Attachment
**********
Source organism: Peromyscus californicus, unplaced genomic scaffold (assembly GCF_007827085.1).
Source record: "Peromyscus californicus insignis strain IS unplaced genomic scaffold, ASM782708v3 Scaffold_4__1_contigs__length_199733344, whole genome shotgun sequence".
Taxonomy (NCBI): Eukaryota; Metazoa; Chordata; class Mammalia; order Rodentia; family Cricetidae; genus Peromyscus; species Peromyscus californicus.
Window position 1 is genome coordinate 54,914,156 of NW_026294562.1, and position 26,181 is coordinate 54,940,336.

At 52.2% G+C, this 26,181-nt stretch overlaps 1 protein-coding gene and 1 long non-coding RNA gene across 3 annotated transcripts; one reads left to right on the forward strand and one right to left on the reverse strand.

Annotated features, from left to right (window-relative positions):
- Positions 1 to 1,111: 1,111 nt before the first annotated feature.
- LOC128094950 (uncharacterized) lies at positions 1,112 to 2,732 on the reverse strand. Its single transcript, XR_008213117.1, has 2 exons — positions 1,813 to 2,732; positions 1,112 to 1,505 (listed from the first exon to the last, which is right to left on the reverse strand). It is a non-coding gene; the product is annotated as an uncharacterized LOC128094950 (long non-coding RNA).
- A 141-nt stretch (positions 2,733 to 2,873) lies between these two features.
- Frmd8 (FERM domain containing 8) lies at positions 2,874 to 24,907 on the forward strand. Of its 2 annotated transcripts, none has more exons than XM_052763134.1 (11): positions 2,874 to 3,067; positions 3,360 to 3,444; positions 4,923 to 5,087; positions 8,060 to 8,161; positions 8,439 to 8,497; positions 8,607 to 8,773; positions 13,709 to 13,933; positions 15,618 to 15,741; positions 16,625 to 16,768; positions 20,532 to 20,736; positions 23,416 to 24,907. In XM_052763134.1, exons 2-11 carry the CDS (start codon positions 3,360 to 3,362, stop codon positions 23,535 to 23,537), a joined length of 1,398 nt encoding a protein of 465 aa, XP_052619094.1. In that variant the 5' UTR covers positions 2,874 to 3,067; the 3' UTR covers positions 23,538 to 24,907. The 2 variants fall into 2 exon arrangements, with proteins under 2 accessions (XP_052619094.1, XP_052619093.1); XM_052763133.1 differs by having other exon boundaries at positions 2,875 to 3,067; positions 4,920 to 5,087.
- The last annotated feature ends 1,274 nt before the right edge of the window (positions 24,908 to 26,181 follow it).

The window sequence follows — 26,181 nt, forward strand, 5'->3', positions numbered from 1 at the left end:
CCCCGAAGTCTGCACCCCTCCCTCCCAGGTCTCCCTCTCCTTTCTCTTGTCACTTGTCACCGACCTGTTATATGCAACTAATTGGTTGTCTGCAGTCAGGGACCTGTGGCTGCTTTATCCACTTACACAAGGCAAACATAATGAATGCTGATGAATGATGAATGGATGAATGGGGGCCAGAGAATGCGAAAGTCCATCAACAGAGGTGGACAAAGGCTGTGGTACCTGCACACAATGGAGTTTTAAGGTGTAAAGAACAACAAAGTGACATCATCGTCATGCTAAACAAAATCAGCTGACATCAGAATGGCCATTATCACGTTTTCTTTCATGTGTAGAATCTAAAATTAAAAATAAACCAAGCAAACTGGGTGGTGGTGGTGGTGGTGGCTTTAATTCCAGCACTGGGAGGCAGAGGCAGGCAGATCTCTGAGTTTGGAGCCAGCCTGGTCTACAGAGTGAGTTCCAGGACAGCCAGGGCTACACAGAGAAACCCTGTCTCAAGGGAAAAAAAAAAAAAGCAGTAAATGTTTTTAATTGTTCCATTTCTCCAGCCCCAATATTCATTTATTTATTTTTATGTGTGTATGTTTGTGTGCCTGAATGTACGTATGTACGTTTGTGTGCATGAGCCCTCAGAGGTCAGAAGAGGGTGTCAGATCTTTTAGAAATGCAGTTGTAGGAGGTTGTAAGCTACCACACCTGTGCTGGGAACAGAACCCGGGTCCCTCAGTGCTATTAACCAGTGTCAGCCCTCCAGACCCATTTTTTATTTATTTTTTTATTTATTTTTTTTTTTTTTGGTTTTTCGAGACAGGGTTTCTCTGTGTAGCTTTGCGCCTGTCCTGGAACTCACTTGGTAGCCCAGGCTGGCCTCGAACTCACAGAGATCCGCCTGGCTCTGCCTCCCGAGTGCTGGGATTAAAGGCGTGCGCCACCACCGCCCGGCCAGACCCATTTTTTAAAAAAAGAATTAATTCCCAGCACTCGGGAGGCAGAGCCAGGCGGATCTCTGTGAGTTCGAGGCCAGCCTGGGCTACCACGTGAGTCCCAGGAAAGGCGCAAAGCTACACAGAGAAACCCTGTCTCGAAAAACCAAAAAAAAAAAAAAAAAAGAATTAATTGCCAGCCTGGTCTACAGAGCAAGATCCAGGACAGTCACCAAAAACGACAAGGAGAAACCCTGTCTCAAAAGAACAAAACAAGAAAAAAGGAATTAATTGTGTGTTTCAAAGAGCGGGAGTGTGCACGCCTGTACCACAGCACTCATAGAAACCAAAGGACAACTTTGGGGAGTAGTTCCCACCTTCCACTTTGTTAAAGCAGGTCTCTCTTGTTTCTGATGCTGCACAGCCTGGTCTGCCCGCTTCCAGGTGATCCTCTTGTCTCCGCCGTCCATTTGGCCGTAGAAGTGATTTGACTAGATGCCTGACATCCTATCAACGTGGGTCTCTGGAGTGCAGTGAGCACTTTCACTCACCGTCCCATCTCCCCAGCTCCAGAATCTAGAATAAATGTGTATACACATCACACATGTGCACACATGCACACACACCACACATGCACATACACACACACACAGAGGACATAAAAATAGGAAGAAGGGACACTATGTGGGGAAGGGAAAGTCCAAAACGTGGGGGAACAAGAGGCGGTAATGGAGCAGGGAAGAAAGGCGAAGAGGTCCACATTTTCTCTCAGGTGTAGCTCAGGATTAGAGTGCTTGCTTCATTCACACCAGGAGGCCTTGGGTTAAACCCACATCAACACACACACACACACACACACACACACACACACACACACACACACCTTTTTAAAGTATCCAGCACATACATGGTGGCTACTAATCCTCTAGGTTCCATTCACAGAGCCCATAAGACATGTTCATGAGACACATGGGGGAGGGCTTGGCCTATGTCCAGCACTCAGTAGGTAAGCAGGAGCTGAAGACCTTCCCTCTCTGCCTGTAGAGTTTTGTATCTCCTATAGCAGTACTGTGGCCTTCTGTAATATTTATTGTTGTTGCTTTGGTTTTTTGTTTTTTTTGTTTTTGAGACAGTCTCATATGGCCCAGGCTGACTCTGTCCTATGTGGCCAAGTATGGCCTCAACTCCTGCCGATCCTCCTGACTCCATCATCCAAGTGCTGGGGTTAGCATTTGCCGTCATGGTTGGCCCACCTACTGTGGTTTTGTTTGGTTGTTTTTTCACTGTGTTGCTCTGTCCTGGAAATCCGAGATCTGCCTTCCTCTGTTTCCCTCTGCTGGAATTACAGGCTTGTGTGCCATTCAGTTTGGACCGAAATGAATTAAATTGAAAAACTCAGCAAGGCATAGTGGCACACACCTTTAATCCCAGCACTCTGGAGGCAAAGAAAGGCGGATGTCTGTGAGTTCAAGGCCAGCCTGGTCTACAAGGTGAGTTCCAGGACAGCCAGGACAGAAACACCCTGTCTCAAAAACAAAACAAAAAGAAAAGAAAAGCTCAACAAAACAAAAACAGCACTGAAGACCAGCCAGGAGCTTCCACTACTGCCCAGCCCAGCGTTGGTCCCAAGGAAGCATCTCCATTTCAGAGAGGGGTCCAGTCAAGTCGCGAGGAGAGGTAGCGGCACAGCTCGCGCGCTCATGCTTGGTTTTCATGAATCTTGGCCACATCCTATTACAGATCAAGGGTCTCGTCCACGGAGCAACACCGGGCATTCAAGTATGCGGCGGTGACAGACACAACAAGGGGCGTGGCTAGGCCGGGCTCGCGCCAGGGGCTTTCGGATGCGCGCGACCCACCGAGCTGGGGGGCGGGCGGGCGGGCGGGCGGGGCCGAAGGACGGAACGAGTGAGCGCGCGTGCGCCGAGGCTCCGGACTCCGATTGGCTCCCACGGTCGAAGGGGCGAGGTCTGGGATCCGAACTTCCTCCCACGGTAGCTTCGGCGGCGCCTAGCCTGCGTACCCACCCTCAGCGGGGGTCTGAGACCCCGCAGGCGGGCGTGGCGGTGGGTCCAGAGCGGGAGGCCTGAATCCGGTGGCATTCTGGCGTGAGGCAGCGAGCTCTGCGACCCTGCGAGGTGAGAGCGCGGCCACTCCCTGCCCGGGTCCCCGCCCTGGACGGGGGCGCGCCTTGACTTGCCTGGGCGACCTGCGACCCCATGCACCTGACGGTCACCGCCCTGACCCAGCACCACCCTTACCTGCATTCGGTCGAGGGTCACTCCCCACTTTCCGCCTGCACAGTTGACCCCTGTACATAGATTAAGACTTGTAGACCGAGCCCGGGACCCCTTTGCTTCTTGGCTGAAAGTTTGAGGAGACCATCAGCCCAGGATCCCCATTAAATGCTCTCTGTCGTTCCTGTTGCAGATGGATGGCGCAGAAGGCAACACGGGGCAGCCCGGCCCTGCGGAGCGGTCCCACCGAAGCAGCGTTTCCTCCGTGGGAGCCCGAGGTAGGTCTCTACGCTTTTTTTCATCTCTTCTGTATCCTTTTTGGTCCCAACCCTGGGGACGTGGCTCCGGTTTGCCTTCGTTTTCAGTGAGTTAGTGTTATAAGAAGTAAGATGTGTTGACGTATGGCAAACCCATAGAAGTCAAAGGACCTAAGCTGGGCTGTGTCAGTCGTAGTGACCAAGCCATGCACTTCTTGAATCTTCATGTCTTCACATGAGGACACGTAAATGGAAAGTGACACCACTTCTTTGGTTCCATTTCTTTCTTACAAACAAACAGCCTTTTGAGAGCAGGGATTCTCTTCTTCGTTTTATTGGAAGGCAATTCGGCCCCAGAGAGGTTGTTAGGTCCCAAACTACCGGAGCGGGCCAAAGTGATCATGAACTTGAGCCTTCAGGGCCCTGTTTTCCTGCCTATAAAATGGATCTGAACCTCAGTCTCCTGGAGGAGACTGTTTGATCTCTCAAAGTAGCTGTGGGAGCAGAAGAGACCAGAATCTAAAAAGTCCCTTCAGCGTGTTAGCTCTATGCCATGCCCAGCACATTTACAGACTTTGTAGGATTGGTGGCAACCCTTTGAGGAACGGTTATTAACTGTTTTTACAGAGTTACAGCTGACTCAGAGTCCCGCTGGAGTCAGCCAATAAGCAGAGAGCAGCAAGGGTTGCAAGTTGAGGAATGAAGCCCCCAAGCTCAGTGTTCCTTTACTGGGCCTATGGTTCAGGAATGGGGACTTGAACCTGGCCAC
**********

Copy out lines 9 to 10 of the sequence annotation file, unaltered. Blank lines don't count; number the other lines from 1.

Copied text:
- A 141-nt stretch (positions 2,733 to 2,873) lies between these two features.
- Frmd8 (FERM domain containing 8) lies at positions 2,874 to 24,907 on the forward strand. Of its 2 annotated transcripts, none has more exons than XM_052763134.1 (11): positions 2,874 to 3,067; positions 3,360 to 3,444; positions 4,923 to 5,087; positions 8,060 to 8,161; positions 8,439 to 8,497; positions 8,607 to 8,773; positions 13,709 to 13,933; positions 15,618 to 15,741; positions 16,625 to 16,768; positions 20,532 to 20,736; positions 23,416 to 24,907. In XM_052763134.1, exons 2-11 carry the CDS (start codon positions 3,360 to 3,362, stop codon positions 23,535 to 23,537), a joined length of 1,398 nt encoding a protein of 465 aa, XP_052619094.1. In that variant the 5' UTR covers positions 2,874 to 3,067; the 3' UTR covers positions 23,538 to 24,907. The 2 variants fall into 2 exon arrangements, with proteins under 2 accessions (XP_052619094.1, XP_052619093.1); XM_052763133.1 differs by having other exon boundaries at positions 2,875 to 3,067; positions 4,920 to 5,087.